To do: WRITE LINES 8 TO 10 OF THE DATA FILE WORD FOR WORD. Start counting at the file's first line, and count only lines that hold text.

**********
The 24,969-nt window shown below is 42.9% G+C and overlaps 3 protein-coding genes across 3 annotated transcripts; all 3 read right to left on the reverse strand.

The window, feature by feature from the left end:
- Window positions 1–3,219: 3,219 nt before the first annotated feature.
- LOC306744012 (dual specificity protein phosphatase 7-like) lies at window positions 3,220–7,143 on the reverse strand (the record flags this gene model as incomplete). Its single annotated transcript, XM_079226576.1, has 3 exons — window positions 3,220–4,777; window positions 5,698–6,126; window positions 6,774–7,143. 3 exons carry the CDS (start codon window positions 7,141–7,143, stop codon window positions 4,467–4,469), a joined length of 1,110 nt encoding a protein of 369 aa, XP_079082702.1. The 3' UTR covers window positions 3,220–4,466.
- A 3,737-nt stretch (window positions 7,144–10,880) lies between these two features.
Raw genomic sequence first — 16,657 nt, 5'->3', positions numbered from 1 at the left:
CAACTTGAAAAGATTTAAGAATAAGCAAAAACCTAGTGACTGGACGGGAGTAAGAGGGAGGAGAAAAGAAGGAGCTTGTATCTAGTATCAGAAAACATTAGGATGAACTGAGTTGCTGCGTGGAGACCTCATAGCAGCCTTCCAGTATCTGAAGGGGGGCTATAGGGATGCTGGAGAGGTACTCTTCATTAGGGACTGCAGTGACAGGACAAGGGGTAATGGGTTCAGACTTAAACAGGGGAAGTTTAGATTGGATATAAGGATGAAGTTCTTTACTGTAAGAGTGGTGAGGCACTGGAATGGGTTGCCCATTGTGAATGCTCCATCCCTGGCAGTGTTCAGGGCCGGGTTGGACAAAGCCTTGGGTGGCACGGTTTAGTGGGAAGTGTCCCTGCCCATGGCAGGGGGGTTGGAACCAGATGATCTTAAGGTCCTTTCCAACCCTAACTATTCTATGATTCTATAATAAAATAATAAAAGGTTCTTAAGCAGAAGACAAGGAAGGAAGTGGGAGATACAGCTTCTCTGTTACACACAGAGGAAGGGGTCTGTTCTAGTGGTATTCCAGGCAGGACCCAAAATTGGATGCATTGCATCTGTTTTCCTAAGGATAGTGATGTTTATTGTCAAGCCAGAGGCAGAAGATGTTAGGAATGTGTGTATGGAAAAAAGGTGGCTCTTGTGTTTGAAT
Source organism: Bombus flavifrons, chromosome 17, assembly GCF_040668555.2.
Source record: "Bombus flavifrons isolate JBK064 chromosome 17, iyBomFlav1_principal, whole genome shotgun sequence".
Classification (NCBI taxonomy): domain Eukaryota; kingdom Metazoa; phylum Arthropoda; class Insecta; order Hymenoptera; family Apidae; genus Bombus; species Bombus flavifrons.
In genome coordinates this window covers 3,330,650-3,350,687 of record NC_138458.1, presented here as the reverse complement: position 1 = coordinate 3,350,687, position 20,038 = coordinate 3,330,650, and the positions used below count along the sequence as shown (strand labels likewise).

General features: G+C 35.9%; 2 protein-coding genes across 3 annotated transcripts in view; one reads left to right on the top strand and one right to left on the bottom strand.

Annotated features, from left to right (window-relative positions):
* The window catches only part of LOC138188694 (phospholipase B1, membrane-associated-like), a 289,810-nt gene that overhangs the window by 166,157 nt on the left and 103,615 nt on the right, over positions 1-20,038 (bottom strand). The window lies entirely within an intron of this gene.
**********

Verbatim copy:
Source organism: Bombus flavifrons, chromosome 17, assembly GCF_040668555.2.
Source record: "Bombus flavifrons isolate JBK064 chromosome 17, iyBomFlav1_principal, whole genome shotgun sequence".
Classification (NCBI taxonomy): domain Eukaryota; kingdom Metazoa; phylum Arthropoda; class Insecta; order Hymenoptera; family Apidae; genus Bombus; species Bombus flavifrons.